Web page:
-- And the Government Representative Who Signed Off on Operational Readiness --
After the suicide mission in Washington D.C. ended Thursday night the “body media” along with all the blog sites began the expected harp about the failure of the Obamacare website. It wasn’t until listening to the opening of the Friday edition of All In with Chris Hayes that I realized that our news media talks more about symptoms rather than root causes. I realized how pathetic our news media has become as exemplified by Mr. Hayes failure to recognize that he has one of the most valuable and salient stories relative to the upcoming “budget negotiations and shut down 2013 part 2”. The story is the failure of government contractors to deliver quality products on time and within budget.
Chris Hayes along with the other talking heads have the perfect opportunity to expose the gross failures of government contractors that continue to cost the taxpayer billions due to cost overruns and failures to meet schedule and technical requirements. These failures and the cost overruns associated with them will go UNNOTICED in the upcoming budget negotiations as long as Hayes and the rest of media do not shed light on them. Instead Hayes rambled on about all of the symptoms of the Obamacare website.
Never once in his rant did he mention anything about the government contractor responsible for designing, developing, and deploying the website. Never once did we hear anything about why the government contractor felt that the website was in an operational readiness state on October 1, 2013. And who in the government was responsible for signing off on its turnover and operational readiness? I’m only pointing out Chris Hayes because in his rant he made the point that we shouldn’t go easy on the Obamacare website because we want it to be successful. Well we shouldn’t go easy on “journalists” responsible for bringing us valuable and useful information because we want them to be successful too.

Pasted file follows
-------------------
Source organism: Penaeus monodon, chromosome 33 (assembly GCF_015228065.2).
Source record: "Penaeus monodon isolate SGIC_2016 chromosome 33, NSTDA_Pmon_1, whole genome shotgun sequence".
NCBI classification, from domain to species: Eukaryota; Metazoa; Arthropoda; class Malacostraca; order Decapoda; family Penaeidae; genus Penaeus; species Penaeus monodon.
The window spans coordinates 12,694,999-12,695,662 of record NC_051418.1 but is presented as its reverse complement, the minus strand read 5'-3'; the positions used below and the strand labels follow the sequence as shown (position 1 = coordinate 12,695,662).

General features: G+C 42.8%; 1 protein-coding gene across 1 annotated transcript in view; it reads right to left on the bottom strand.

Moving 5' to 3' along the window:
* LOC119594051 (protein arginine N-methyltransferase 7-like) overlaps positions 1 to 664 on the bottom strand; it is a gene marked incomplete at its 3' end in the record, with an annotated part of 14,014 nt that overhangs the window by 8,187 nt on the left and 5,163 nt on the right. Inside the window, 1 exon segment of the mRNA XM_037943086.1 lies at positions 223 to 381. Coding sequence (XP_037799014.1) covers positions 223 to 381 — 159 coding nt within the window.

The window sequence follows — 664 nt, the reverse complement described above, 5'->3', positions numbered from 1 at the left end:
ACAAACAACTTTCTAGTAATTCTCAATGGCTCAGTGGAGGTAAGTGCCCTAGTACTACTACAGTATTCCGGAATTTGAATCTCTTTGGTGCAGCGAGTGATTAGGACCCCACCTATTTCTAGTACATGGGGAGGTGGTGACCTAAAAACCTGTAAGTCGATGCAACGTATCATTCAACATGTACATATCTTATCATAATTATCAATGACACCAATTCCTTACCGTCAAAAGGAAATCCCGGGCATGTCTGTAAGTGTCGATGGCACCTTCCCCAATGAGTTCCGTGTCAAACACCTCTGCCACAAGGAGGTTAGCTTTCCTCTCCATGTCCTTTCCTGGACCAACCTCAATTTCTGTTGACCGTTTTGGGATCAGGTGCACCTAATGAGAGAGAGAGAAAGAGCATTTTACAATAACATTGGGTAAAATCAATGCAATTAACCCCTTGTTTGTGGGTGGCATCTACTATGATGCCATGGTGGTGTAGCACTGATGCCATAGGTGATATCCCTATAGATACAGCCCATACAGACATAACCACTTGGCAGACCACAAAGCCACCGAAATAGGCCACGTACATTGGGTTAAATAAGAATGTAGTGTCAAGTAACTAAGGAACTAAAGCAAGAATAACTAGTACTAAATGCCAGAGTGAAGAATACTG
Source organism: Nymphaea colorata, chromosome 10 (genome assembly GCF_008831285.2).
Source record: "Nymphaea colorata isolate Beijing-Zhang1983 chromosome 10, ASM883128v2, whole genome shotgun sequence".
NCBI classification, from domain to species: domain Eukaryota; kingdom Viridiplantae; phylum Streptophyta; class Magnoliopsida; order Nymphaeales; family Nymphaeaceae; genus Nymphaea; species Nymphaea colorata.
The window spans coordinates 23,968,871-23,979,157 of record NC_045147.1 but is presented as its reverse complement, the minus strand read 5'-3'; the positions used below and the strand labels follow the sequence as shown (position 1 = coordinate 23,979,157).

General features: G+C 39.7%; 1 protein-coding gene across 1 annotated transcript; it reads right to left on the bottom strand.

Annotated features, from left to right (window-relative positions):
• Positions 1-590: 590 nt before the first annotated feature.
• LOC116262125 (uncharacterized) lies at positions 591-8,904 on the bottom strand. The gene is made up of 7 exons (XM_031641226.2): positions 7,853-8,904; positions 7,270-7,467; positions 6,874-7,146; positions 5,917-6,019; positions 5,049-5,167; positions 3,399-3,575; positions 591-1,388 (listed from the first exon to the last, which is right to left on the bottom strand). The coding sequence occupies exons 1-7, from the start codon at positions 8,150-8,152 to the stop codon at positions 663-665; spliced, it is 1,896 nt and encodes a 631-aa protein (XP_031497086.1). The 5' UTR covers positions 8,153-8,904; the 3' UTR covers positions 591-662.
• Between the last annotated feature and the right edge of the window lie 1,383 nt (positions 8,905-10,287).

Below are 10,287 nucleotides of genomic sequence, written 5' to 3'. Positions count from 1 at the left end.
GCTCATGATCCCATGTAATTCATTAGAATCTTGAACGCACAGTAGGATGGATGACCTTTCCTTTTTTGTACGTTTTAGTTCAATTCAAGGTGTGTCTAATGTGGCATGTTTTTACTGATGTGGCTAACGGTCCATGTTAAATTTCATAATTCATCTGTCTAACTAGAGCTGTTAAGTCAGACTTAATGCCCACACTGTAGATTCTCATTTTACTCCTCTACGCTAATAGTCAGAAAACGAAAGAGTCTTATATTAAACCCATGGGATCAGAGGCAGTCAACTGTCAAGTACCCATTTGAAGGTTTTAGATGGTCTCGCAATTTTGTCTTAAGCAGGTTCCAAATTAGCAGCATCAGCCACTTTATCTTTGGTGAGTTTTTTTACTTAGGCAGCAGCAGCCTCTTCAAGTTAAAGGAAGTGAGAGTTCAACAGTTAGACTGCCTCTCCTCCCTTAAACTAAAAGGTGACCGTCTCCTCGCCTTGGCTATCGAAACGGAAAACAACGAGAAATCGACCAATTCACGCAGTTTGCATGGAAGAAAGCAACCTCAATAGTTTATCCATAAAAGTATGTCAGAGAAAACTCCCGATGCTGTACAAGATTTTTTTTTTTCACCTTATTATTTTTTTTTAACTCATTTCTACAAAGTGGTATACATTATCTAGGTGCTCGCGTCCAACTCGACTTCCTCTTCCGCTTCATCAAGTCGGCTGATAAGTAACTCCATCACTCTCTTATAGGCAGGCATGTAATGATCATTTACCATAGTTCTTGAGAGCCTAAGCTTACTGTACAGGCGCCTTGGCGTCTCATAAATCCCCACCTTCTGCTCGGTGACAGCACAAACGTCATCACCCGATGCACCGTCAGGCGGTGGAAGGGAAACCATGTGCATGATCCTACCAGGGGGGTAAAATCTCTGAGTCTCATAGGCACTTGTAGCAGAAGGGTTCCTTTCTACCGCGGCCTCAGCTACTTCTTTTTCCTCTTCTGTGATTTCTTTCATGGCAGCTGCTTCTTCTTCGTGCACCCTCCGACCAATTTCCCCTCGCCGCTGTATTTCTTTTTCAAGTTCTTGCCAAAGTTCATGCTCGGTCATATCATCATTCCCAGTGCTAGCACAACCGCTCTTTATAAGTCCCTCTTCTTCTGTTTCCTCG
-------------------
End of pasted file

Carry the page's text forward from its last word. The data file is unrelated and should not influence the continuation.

A culture has developed in the world of government contracting around the concept of the “lowest bidder”. Even worse the lowest bidder concept has taken on a new meaning of “Lowest price - technically acceptable”. This means that all proposals are scored on ability to meet technical requirements after which, the proposal with the best price (lowest bid) wins. Well government contractors are taking drastic efforts to win contracts. It is more formally referred to as the “Price To Win” (PTW) Strategy. It is this strategy that is employed to determine the winning price for a bid and in some cases prices that are unrealistic in which to get the work done. Getting the job done is not the goal of the proposal process, winning the work is. Just win baby!
This is coupled with the disturbing practice in the world of government contracting of “renegotiating contracts” after they are awarded based on “unforeseen costs and technical issues”. In many cases the government is driven to renegotiate a contract because of the importance of the work that needs to be performed. A living example of this occurred during the recent budget battle to save us from committing mass suicide. The budget bill passed by congress and signed by the president on Thursday includes a provision that increases the authorization for the Olmsted Lock in Kentucky from $775 million to nearly $3 billion. Did any of our esteem journalists who seem to worry more about selling their latest book than bringing us valuable information, research why we needed to provide more funding for this project, who the contractor is, and what are the real reasons why a 1988 project continues to be funded now with a completion date of 2024 for the entire project? Are there schedule and technical issues that the taxpayer needs to know about?
Even more insidious is “Selling and Keeping Sold” government contracts. This is the practice of winning a government contract and keeping it sold well beyond the original termination date by convincing the government to add additional functionality to the original requirements. Government contractors as with other companies must meet Wall Street expectations. Does this mean that desperate times call for desperate measures? Who knows?
The world of government contracting is awash in contract overruns that are costing the taxpayer inordinate sums of money. You would think that during this next round of budget negotiations that we will finally bring to light these activities rather than focusing on food stamps and Medicaid. We need our media to help shine the light but I’m uncertain if they are up to the task or even capable as evident in the childish rants about the Obamacare website. It is time for the media to start focusing on “Root Causes” and not Symptoms.
Or, are we dealing with a media based on “Lowest Price, Technically Acceptable”?